First, Jack trusts his son-in-law with a pretty important secret and he seems ready and willing to finally accept Greg. And Greg seems to realize the importance of this moment, taking Jack's words to heart. You see a glimmer of hope, a ray of sunshine. Maybe, just maybe "Little Fockers" will mine new, exciting material for laughs. But just as quickly, the story reverts to the same old, same old, dashing our hopes to bits. Jack distrusts Greg, no matter what he does. And this will never change. It is an easy way to try and get some laughs. To make Jack and Greg compatible would force them to try some uncharted waters and look for laughs in new places. As soon as Kevin enters the picture, Jack shines a light on him, as he always does, completely disregarding how weird this guy is. And the Focker grandparents (Hoffman and Streisand) are just as loosey-goosey with the sexual innuendo.
There are three additions to the cast. Jessica Alba plays Andi Garcia (a joke played to death from the moment she says her name), a rep for a pharmaceutical company. She wants Greg to become the spokesperson for the company's new Viagra-like drug. Alba is just a terrible actress and is unable to make us believe she ever has good intentions for this relationship. I get why she is cast in films, but watching her try to act is like listening to someone scrape their fingernails across a chalkboard.
Harvey Keitel plays Greg's contractor. Generally, when an actor of Keitel's caliber takes a cameo in a film, they do so because the role has a great moment, something that will stand out and cause some buzz. Keitel's character is your basic film contractor, who draws the jobs out because they never work, who creates more work by making a bigger mess. But he never says or does anything funny. Was DeNiro calling in a favor? Did Keitel need the money? Bad decision, gentlemen.
Laura Dern plays the head of the Young Humans School, a pricey private school Greg and Pam want to get their kids into. Again, her character is not funny and comes off as simply strange.
Returning to the Viagra-like drug… This leads to the most outrageous moment in the film, the moment everyone will remember. But it is played out in the trailer, so no surprises.
What is also disappointing about "Fockers" is how inconsequential the women in the film are. In fact, of the five major female characters, three involve overt sexuality in some way meant to be funny. And there is nothing else to their characters making them, in a way, worse than one-dimensional. At one point, a half-naked Alba tackles a fully clothed Stiller and they end up in a dirt pit. The next morning, the camera seems to linger on Alba's skin as she climbs out, covered in dirt and mud. In short, not very enlightened. And I am sure I just sold a few tickets or DVD rentals.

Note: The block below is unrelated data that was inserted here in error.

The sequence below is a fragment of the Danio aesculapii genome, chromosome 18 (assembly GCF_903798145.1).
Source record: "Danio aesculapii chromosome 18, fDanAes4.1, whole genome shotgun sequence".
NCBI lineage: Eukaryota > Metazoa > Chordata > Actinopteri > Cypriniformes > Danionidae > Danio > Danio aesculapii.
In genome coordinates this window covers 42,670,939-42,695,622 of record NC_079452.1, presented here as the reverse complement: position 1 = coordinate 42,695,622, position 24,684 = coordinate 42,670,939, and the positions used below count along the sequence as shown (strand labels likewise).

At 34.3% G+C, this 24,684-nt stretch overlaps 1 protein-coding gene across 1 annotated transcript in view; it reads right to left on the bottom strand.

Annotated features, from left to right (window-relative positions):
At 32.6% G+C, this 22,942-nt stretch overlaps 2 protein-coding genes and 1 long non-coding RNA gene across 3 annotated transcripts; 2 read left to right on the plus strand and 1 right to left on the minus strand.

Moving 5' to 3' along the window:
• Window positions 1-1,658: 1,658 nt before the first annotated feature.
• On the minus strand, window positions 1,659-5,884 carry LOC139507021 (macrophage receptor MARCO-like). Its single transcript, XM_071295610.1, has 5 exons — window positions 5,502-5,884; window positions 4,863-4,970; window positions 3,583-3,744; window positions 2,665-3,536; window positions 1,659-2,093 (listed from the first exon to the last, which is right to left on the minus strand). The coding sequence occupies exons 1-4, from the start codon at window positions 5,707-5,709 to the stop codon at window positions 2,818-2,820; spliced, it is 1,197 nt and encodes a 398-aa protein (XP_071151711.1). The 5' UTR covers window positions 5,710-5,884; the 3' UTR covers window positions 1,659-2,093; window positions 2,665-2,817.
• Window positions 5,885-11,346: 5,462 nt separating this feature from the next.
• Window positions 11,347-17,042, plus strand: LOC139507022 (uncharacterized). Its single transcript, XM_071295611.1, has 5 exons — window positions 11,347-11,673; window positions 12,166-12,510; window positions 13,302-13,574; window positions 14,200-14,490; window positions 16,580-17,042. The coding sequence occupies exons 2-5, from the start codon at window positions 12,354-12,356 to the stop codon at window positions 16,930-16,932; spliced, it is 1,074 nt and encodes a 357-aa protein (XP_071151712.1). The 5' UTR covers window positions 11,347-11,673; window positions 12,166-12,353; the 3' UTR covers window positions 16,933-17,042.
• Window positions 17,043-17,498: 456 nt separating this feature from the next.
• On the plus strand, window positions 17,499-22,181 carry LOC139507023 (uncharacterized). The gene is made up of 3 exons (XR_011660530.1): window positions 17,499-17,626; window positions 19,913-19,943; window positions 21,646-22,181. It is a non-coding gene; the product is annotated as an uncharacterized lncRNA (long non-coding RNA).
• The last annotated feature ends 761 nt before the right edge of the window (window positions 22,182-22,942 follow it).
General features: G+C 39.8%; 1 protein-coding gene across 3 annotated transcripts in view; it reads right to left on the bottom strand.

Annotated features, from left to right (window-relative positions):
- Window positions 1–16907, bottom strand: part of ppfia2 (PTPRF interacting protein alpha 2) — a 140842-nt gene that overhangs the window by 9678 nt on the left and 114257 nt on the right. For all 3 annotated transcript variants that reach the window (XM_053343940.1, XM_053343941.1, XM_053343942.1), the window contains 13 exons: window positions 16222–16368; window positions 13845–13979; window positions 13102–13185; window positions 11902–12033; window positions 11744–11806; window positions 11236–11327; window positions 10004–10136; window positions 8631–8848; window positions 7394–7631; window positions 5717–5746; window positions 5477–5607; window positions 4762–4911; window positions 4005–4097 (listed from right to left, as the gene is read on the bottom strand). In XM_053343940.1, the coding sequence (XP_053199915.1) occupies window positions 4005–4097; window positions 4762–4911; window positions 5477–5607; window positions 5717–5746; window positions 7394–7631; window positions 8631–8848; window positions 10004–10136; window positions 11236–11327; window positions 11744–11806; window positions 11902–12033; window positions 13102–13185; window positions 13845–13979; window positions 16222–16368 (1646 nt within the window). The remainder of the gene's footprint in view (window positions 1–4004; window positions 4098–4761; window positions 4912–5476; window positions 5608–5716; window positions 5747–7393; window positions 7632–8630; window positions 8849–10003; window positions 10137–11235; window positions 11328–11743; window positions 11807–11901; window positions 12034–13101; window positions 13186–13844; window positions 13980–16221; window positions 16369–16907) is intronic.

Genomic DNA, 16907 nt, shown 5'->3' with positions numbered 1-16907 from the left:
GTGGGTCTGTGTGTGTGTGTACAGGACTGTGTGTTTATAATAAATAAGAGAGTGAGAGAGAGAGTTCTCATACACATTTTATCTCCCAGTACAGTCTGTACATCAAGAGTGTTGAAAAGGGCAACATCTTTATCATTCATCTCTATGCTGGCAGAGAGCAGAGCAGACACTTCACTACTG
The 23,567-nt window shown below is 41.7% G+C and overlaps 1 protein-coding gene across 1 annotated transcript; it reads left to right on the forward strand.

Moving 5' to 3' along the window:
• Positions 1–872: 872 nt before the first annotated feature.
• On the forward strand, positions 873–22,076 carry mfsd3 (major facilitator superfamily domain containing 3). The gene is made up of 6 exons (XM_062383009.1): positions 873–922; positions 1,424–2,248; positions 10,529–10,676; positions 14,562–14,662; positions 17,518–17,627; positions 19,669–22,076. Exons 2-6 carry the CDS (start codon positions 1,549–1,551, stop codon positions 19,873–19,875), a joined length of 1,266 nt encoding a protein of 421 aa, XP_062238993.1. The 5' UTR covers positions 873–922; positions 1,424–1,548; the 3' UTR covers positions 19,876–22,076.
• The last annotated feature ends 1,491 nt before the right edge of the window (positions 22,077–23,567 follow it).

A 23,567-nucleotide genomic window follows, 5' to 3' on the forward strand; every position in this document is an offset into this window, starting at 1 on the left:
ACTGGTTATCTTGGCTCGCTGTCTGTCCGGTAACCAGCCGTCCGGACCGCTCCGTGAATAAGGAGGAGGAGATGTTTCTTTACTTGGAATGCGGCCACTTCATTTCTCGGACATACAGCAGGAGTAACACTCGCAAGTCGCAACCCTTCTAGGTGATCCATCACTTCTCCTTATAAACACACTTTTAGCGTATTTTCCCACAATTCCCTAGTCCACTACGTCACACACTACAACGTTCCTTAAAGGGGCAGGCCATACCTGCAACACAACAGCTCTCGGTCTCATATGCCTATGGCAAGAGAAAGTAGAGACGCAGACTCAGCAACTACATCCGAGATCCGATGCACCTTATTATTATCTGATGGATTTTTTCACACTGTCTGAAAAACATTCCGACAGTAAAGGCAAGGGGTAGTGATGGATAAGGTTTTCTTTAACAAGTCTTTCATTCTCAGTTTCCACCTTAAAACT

Early in the film, Greg talks to his mom and dad on the phone. But Bernie is in Spain and Roz is at her television studio in Miami. There is some excuse about Hoffman's character experiencing a midlife crisis and flying away to learn the flamenco. These scenes just seem odd. A few days after watching the film, a friend told me he read Hoffman's scenes were added after the film was made, to add some needed funny punch to the story. As soon as I heard this, everything jelled. Remember when Suzanne Sommers was trying to get a more lucrative contract in "Three's Company"? At one point, Crissy is on vacation, then she is at her dad's house visiting. Every episode contained a scene with Jack or Janet on the phone with the blond in a lame attempt to keep Sommers in the show until she could be fired. Hoffman's scenes smack of the same desperation.
"Little Fockers" offers nothing new, nothing interesting, nothing memorable and certainly nothing funny. I wish someone had warned me before buying tickets for the film. Because after sitting through the film, I simply feel a "Little Focker"ed.